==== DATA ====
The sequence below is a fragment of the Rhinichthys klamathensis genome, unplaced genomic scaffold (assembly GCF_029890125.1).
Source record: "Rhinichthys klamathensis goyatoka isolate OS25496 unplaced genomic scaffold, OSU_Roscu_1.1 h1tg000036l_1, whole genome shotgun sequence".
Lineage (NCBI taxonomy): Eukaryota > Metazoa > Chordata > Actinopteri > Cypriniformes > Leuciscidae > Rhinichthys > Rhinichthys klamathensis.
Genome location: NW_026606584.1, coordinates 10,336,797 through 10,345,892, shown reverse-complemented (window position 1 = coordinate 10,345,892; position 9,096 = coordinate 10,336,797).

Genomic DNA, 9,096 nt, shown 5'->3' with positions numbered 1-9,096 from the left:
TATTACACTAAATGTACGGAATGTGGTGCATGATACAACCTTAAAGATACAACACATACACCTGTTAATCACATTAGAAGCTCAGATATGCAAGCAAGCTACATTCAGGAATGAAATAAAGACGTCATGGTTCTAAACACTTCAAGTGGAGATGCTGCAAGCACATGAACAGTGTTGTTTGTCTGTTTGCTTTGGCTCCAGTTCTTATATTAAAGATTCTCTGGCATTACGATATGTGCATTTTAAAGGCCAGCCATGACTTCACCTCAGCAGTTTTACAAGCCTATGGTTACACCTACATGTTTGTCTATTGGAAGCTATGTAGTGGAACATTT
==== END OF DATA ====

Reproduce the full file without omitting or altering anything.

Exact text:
The sequence below is a fragment of the Rhinichthys klamathensis genome, unplaced genomic scaffold (assembly GCF_029890125.1).
Source record: "Rhinichthys klamathensis goyatoka isolate OS25496 unplaced genomic scaffold, OSU_Roscu_1.1 h1tg000036l_1, whole genome shotgun sequence".
Lineage (NCBI taxonomy): Eukaryota > Metazoa > Chordata > Actinopteri > Cypriniformes > Leuciscidae > Rhinichthys > Rhinichthys klamathensis.
Genome location: NW_026606584.1, coordinates 10,336,797 through 10,345,892, shown reverse-complemented (window position 1 = coordinate 10,345,892; position 9,096 = coordinate 10,336,797).

Genomic DNA, 9,096 nt, shown 5'->3' with positions numbered 1-9,096 from the left:
TATTACACTAAATGTACGGAATGTGGTGCATGATACAACCTTAAAGATACAACACATACACCTGTTAATCACATTAGAAGCTCAGATATGCAAGCAAGCTACATTCAGGAATGAAATAAAGACGTCATGGTTCTAAACACTTCAAGTGGAGATGCTGCAAGCACATGAACAGTGTTGTTTGTCTGTTTGCTTTGGCTCCAGTTCTTATATTAAAGATTCTCTGGCATTACGATATGTGCATTTTAAAGGCCAGCCATGACTTCACCTCAGCAGTTTTACAAGCCTATGGTTACACCTACATGTTTGTCTATTGGAAGCTATGTAGTGGAACATTT